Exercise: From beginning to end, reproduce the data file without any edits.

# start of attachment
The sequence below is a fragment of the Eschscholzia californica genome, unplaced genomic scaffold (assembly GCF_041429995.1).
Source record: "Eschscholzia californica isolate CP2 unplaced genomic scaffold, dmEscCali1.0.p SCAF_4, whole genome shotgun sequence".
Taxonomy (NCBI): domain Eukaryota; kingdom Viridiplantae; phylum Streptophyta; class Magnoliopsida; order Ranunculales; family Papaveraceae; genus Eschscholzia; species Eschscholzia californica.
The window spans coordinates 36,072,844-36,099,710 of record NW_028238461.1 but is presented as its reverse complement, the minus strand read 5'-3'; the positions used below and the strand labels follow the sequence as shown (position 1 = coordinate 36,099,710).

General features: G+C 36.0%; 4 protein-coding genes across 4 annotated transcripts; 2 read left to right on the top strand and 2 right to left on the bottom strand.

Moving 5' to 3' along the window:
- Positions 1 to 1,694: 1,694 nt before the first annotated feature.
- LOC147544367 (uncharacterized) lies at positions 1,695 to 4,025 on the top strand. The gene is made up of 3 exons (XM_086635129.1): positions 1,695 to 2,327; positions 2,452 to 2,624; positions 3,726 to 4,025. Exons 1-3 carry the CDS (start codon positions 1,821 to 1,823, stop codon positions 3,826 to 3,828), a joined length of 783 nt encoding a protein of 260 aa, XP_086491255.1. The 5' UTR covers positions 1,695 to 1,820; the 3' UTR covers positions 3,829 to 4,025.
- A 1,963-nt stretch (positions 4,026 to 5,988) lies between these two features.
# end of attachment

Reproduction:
The sequence below is a fragment of the Eschscholzia californica genome, unplaced genomic scaffold (assembly GCF_041429995.1).
Source record: "Eschscholzia californica isolate CP2 unplaced genomic scaffold, dmEscCali1.0.p SCAF_4, whole genome shotgun sequence".
Taxonomy (NCBI): domain Eukaryota; kingdom Viridiplantae; phylum Streptophyta; class Magnoliopsida; order Ranunculales; family Papaveraceae; genus Eschscholzia; species Eschscholzia californica.
The window spans coordinates 36,072,844-36,099,710 of record NW_028238461.1 but is presented as its reverse complement, the minus strand read 5'-3'; the positions used below and the strand labels follow the sequence as shown (position 1 = coordinate 36,099,710).

General features: G+C 36.0%; 4 protein-coding genes across 4 annotated transcripts; 2 read left to right on the top strand and 2 right to left on the bottom strand.

Moving 5' to 3' along the window:
- Positions 1 to 1,694: 1,694 nt before the first annotated feature.
- LOC147544367 (uncharacterized) lies at positions 1,695 to 4,025 on the top strand. The gene is made up of 3 exons (XM_086635129.1): positions 1,695 to 2,327; positions 2,452 to 2,624; positions 3,726 to 4,025. Exons 1-3 carry the CDS (start codon positions 1,821 to 1,823, stop codon positions 3,826 to 3,828), a joined length of 783 nt encoding a protein of 260 aa, XP_086491255.1. The 5' UTR covers positions 1,695 to 1,820; the 3' UTR covers positions 3,829 to 4,025.
- A 1,963-nt stretch (positions 4,026 to 5,988) lies between these two features.